Near-Infrared Fluorescence Imaging with Antibody Helps Surgeons Distinguish Glioblastoma from Normal Brain Tissue
Pilot study shows that antibody cetuximab can be used safely and effectively for patients with glioblastoma to aid tumor removal.
Glioblastoma, an aggressive form of cancer that occurs most often in the brain, cannot be removed completely with surgery because of its diffuse nature. The tumor grows into the normal brain tissue, and as a result, its edges are difficult to distinguish for surgeons. However, a more complete resection of the glioblastoma tends to correlate with longer progression-free survival.
To that end, a team of researchers from Stanford University School of Medicine recently tested the ability of near-infrared fluorescence imaging with the antibody cetuximab to better identify cancerous tissue in patients with glioblastoma. For this first test in humans, Cetuximab-IRDye800 imaging proved to be safe with no adverse events and successfully distinguished tumor from normal tissue. The results were presented at American College of Surgeons Clinical Congress 2017 in October.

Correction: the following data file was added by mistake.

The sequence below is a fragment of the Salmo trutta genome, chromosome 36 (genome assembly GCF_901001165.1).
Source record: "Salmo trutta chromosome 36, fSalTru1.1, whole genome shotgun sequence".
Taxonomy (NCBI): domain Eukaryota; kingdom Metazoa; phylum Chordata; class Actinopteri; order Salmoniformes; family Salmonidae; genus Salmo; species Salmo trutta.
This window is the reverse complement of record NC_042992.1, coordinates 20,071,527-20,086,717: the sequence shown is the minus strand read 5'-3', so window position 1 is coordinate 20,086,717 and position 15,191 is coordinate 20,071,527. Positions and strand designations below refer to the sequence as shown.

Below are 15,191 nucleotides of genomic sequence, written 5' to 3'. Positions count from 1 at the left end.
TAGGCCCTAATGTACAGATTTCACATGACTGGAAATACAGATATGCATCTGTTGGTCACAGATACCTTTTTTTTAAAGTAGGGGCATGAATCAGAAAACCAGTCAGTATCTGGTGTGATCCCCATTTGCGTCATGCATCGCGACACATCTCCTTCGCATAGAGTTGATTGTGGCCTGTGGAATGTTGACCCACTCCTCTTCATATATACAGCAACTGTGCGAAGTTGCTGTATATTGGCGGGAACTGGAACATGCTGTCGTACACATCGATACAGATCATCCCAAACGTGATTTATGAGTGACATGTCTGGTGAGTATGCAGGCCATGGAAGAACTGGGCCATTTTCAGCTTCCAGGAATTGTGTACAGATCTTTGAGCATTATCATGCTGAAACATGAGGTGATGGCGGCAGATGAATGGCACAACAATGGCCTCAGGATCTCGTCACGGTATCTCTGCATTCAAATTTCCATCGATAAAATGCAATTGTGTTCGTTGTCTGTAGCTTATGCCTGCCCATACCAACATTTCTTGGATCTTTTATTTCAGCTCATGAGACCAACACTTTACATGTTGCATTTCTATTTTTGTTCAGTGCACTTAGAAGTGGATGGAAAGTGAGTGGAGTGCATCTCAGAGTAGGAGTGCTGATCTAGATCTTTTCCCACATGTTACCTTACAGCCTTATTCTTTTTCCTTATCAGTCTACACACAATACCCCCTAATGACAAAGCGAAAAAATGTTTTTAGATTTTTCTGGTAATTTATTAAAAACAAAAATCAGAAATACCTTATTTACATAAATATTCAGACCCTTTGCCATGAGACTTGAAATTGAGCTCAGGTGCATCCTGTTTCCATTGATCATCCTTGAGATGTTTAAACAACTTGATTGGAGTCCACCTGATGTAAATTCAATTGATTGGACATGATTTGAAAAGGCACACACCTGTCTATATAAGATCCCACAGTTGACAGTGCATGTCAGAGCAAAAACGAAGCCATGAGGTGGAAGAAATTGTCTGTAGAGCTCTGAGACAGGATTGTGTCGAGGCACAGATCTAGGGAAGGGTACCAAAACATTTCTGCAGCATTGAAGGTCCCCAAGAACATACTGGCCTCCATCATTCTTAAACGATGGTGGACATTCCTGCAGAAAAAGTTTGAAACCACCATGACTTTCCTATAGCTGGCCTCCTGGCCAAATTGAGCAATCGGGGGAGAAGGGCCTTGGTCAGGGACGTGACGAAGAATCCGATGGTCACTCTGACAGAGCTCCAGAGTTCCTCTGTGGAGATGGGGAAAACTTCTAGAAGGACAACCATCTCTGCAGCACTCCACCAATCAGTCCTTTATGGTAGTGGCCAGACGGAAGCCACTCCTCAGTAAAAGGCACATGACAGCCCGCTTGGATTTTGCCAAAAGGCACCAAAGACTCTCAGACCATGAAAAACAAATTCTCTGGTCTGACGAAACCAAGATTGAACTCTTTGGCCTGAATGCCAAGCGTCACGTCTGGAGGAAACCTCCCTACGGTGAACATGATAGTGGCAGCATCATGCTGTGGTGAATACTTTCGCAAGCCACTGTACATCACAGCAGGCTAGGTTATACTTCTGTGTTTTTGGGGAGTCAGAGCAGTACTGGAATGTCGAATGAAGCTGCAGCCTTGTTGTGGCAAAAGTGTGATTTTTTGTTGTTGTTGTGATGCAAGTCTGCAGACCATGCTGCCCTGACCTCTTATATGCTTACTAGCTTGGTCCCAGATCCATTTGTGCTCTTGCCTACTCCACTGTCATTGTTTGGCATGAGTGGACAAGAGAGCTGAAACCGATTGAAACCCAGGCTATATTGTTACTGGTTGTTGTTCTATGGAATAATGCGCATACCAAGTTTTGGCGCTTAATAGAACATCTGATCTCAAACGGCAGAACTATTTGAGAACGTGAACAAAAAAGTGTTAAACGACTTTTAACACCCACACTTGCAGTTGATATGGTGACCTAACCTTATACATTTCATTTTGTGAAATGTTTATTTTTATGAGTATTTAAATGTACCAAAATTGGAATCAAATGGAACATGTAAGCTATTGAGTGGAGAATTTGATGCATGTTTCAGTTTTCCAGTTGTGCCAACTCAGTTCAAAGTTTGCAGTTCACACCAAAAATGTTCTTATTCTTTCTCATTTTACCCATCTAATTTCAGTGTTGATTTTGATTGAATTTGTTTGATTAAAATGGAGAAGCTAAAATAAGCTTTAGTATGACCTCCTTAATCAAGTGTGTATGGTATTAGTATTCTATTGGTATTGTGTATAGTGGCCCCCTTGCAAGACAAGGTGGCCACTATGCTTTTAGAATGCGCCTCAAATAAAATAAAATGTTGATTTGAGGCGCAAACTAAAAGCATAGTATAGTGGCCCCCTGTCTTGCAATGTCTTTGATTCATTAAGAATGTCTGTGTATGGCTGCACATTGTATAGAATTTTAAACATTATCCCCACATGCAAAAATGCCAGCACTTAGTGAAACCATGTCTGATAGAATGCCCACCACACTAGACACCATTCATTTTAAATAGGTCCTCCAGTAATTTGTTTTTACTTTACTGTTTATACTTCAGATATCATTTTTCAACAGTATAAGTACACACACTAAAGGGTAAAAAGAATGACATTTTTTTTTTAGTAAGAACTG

The method uses a near-infrared fluorescent dye (IRDye800) conjugated with cetuximab, a monoclonal antibody that binds to the epidermal growth factor receptor found in cancer cells in high levels. Three patients with glioblastoma were injected with escalating doses of Cetuximab-IRDye800 two to five days before surgery. Near-infrared imaging revealed highly specific fluorescence for viable tumor tissue, while normal tissue around the tumor showed minimal fluorescence.
The pilot study demonstrates the feasibility of Cetuximab-IRDye800 imaging—which combines a standard piece of imaging equipment in operating rooms with an already-approved antibody—for glioblastoma. The next step in bringing this technology to more patients will be a large prospective study.